So I did it. I finished writing my first book when I was eighteen. Though to be more accurate, it took so long that I was eighteen when I started and nineteen when I finished. It was called HOLY SYMBOL, and it was 330,000 words and it took me ten months to finish, from August to July. (I have since learned the values of brevity and haste.) It was frankly an atrocious book, and the only way it will ever see the light of day is if someone finds it in my files after I die. Nevertheless, it did teach me that I could finish a novel, which I had never done before. The first one was the hardest, and after that it got easier.

As for how long I’ve been a published author, DEMONSOULED was published in 2005.

I have to admit I find self-publishing ebooks infinitely preferable to traditional publishing.


GHOST EXILE arc words

As I plot out GHOST IN THE INFERNO, I’m surprised by how many of the characters have acquired “arc words”,  phrases that rather neatly describe their plotlines.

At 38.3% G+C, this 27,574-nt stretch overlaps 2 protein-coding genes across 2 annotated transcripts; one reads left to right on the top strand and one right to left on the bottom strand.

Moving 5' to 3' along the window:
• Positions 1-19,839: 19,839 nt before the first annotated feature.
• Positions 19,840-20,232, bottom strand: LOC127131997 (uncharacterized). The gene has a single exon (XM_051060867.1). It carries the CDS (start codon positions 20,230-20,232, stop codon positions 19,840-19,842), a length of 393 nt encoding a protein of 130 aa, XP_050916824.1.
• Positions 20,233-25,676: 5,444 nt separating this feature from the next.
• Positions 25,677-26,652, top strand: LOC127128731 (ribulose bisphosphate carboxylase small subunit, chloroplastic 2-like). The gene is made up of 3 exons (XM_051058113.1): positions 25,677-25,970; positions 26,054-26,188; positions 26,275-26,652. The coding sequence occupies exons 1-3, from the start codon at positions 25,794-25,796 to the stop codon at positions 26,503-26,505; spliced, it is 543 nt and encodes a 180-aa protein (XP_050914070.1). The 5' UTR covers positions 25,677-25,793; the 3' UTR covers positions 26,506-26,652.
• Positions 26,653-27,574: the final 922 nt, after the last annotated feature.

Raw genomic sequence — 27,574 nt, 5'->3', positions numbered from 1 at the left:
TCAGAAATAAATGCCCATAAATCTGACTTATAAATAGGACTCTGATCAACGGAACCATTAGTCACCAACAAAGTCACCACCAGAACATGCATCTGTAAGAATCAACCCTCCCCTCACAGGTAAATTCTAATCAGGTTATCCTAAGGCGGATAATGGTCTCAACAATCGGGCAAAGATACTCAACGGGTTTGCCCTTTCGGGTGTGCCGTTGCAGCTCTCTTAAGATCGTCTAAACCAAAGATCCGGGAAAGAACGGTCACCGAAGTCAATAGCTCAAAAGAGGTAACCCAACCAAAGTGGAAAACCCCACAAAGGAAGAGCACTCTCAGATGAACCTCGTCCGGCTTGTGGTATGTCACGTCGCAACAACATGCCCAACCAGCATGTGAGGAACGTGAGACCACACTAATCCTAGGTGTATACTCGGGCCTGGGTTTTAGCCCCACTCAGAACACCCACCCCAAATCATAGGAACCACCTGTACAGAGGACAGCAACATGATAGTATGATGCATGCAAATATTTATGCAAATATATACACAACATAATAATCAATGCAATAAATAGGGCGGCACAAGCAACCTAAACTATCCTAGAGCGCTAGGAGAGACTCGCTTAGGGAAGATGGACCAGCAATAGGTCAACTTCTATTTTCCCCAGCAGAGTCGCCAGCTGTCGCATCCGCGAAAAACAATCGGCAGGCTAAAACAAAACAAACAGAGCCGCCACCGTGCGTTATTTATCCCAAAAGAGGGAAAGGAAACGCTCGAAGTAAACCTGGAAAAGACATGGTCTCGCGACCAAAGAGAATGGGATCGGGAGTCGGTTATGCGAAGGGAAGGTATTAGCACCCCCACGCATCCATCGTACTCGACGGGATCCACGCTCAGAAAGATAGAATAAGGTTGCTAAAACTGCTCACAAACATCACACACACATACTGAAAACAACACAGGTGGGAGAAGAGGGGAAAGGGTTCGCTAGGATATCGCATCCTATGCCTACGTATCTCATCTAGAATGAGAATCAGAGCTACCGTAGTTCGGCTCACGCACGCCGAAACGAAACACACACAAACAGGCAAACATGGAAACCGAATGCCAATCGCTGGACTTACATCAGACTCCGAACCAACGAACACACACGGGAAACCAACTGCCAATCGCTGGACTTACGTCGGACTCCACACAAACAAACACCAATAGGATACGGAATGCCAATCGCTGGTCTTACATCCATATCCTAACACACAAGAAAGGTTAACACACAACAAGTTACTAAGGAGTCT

“The star is the key to the crystal.”


“Are you the one I have been looking for?”


“The silver fire is your only salvation.”


“Does the world deserve to die?”


“Glass hand.”


“What is perfectible in man?”






Here is (most of) the first chapter of FROSTBORN: THE GORGON SPIRIT. It’s a bit longer than I usually prefer first chapters to be, but that was out of necessity. If you read the previous book FROSTBORN: THE DARK WARDEN, you know that there are a LOT of pieces to pick up after all the things that exploded in that book. :)

Anyway, it looks likely that I’ll be able to release FROSTBORN: THE GORGON SPIRIT sometime in the first week of March if all goes well.